The Devil is in the…Data Protection Breach

We’ve been talking A LOT about data protection on our socials this week. Since it’s almost Halloween, let’s scare you a little…

For the most serious of data protection breaches, you could face a maximum fine of £17.5 million or 4% of your annual global turnover, whichever is greater. Are you scared yet?!

This level of breach is typically reserved for the worst offenders but is definitely something for you to keep in mind. That being said, not every breach warrants a fine – the Information Commissioner’s Office (ICO, the UK’s independent authority on data protection) can issue you with a slap on the wrist, temporarily ban you from processing personal data or order you to delete personal data completely. This depends on how bad you’ve been.

What’s scary though is that breaches (and penalties issued) are published on the ICO website, which could damage the reputation you’ve worked so hard to earn.

What can you do to avoid committing a breach?

Understand what personal data is

In a nutshell, personal data is any data which a person can be identified from, whether directly (such as their full name accompanied with their date of birth or contact details) or indirectly (such as their first name and the company that they work for).

A personal data breach is where personal data is accidentally or unlawfully destroyed, lost, altered, or disclosed to an unauthorised person. For instance, this could be sending personal data by email to the wrong person, a hacking of your computer systems or losing a USB stick with customer personal data saved onto it. You need to keep personal data safe at all times!

Internal processes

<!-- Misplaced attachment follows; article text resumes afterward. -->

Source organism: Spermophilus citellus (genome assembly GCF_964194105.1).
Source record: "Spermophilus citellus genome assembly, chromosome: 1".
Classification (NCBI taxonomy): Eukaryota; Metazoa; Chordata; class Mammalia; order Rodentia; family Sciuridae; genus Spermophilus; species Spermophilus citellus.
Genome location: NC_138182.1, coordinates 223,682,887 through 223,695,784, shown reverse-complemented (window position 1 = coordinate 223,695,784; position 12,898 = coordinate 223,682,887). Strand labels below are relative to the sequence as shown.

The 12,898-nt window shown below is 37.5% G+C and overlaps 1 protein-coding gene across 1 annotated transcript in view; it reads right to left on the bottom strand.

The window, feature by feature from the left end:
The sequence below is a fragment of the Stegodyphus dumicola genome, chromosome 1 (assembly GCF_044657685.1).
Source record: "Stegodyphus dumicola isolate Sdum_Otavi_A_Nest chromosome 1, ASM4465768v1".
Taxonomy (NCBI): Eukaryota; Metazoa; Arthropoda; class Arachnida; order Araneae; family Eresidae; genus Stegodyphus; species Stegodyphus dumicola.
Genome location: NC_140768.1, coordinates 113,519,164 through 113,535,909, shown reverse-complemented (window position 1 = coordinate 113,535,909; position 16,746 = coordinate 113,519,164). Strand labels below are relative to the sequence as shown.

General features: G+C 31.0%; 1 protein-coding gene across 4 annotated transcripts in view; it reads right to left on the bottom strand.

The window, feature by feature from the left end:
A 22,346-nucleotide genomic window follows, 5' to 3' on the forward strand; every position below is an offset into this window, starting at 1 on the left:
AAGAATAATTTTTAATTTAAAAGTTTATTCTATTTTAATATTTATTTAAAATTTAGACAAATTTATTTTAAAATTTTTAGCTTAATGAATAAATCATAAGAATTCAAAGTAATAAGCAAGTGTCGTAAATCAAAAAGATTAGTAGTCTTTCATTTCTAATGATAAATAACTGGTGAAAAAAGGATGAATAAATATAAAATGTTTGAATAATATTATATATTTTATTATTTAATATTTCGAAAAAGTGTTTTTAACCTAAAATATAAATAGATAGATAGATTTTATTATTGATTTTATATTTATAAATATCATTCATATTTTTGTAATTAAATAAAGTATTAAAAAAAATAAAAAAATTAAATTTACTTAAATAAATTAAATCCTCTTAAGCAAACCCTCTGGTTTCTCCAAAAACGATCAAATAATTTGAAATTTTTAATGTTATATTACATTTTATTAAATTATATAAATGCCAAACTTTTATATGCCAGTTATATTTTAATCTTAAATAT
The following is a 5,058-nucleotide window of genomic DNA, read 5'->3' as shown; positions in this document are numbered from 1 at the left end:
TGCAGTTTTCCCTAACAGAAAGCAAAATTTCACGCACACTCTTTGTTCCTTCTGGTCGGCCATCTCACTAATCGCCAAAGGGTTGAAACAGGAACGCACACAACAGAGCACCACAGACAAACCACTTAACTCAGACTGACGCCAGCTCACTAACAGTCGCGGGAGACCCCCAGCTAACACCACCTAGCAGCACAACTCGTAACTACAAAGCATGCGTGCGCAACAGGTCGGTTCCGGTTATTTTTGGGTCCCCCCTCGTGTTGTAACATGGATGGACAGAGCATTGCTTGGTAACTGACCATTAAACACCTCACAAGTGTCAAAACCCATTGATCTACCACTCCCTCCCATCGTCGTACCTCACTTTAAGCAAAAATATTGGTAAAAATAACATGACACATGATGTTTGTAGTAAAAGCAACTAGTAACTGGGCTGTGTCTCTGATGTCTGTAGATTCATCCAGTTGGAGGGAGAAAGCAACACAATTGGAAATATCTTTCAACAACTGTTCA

You should implement the following into your business processes:

  • Nominate a person in your business responsible for data protection.
  • Think carefully about who needs access to customer personal data and restrict access to those who don’t.
  • Be sure to encrypt and password protect personal data.
  • Train your staff on their data protection obligations.
  • Produce a company data protection policy.
  • Keep a log of data breaches, whether you need to report this to the ICO or not.

Reporting Breaches

As soon as you become aware of a data breach, you need to report this to the ICO without delay and certainly no more than 72 hours afterwards. That being said, only those breaches which pose a risk to people’s rights and freedoms need be reported. For instance, if your customer database, which holds names and contact detail, is accessed by an unauthorised third party, such as a hacker, this data may be used to commit identify fraud and as such it likely to impact their rights and freedoms. You should report this!

Where breaches are reportable, you will also need to inform the affected customers as soon as possible to explain to them the nature of the breach and what steps have been taken to mitigate the risks posed to them.


If you send out email marketing to your customers, they must have provided you consent to contact them in this way. That consent can be withdrawn at any time, and you need to comply with their request so as not to fall foul of the ICO. Many of the published breaches on the ICO’s website relate to marketing emails. A recent example is a fine of £200k issued to We Buy Any Car for sending 191.4 million marketing emails and 3.6 million marketing texts without full consent over a 12 month period. The moral of the story: consent is key!


If you need help with data protection – hop onto one of our free legal advice calls here.

Scroll to Top